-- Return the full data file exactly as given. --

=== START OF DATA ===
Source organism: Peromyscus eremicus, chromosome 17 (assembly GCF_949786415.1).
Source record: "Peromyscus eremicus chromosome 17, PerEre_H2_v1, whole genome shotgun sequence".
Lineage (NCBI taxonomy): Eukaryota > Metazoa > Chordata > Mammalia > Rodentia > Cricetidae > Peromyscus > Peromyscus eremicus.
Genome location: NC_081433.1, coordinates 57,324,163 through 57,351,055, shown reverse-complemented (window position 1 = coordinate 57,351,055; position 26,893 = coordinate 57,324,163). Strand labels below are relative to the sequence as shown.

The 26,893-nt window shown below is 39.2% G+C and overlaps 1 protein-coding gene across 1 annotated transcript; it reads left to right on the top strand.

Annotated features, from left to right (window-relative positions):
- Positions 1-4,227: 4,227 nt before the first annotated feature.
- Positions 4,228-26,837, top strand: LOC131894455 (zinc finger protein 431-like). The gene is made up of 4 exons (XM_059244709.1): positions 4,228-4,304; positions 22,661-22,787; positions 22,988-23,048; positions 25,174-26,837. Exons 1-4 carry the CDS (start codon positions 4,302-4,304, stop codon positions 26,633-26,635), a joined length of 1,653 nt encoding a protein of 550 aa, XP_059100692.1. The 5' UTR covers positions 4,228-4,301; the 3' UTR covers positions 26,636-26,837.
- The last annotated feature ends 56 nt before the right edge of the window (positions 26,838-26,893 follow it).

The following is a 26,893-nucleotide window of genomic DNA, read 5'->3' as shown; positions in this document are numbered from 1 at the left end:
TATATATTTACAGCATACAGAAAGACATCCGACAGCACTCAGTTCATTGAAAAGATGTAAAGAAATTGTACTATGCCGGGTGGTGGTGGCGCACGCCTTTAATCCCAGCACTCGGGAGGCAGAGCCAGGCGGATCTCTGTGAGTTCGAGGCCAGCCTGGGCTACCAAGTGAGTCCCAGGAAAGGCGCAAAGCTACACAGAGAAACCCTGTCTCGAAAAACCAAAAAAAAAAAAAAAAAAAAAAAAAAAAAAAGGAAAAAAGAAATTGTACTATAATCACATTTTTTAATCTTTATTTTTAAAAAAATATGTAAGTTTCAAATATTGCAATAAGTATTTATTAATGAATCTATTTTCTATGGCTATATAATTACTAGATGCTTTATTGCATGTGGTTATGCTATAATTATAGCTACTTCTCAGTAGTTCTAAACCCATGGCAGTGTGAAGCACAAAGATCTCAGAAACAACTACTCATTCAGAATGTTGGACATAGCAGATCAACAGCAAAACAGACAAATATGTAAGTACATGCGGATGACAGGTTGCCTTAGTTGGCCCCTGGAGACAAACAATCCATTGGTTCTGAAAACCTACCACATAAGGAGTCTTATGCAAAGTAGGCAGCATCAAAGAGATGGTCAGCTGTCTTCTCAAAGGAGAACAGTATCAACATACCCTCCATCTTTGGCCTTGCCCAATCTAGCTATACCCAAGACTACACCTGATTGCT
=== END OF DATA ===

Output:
Source organism: Peromyscus eremicus, chromosome 17 (assembly GCF_949786415.1).
Source record: "Peromyscus eremicus chromosome 17, PerEre_H2_v1, whole genome shotgun sequence".
Lineage (NCBI taxonomy): Eukaryota > Metazoa > Chordata > Mammalia > Rodentia > Cricetidae > Peromyscus > Peromyscus eremicus.
Genome location: NC_081433.1, coordinates 57,324,163 through 57,351,055, shown reverse-complemented (window position 1 = coordinate 57,351,055; position 26,893 = coordinate 57,324,163). Strand labels below are relative to the sequence as shown.

The 26,893-nt window shown below is 39.2% G+C and overlaps 1 protein-coding gene across 1 annotated transcript; it reads left to right on the top strand.

Annotated features, from left to right (window-relative positions):
- Positions 1-4,227: 4,227 nt before the first annotated feature.
- Positions 4,228-26,837, top strand: LOC131894455 (zinc finger protein 431-like). The gene is made up of 4 exons (XM_059244709.1): positions 4,228-4,304; positions 22,661-22,787; positions 22,988-23,048; positions 25,174-26,837. Exons 1-4 carry the CDS (start codon positions 4,302-4,304, stop codon positions 26,633-26,635), a joined length of 1,653 nt encoding a protein of 550 aa, XP_059100692.1. The 5' UTR covers positions 4,228-4,301; the 3' UTR covers positions 26,636-26,837.
- The last annotated feature ends 56 nt before the right edge of the window (positions 26,838-26,893 follow it).

The following is a 26,893-nucleotide window of genomic DNA, read 5'->3' as shown; positions in this document are numbered from 1 at the left end:
TATATATTTACAGCATACAGAAAGACATCCGACAGCACTCAGTTCATTGAAAAGATGTAAAGAAATTGTACTATGCCGGGTGGTGGTGGCGCACGCCTTTAATCCCAGCACTCGGGAGGCAGAGCCAGGCGGATCTCTGTGAGTTCGAGGCCAGCCTGGGCTACCAAGTGAGTCCCAGGAAAGGCGCAAAGCTACACAGAGAAACCCTGTCTCGAAAAACCAAAAAAAAAAAAAAAAAAAAAAAAAAAAAAAGGAAAAAAGAAATTGTACTATAATCACATTTTTTAATCTTTATTTTTAAAAAAATATGTAAGTTTCAAATATTGCAATAAGTATTTATTAATGAATCTATTTTCTATGGCTATATAATTACTAGATGCTTTATTGCATGTGGTTATGCTATAATTATAGCTACTTCTCAGTAGTTCTAAACCCATGGCAGTGTGAAGCACAAAGATCTCAGAAACAACTACTCATTCAGAATGTTGGACATAGCAGATCAACAGCAAAACAGACAAATATGTAAGTACATGCGGATGACAGGTTGCCTTAGTTGGCCCCTGGAGACAAACAATCCATTGGTTCTGAAAACCTACCACATAAGGAGTCTTATGCAAAGTAGGCAGCATCAAAGAGATGGTCAGCTGTCTTCTCAAAGGAGAACAGTATCAACATACCCTCCATCTTTGGCCTTGCCCAATCTAGCTATACCCAAGACTACACCTGATTGCT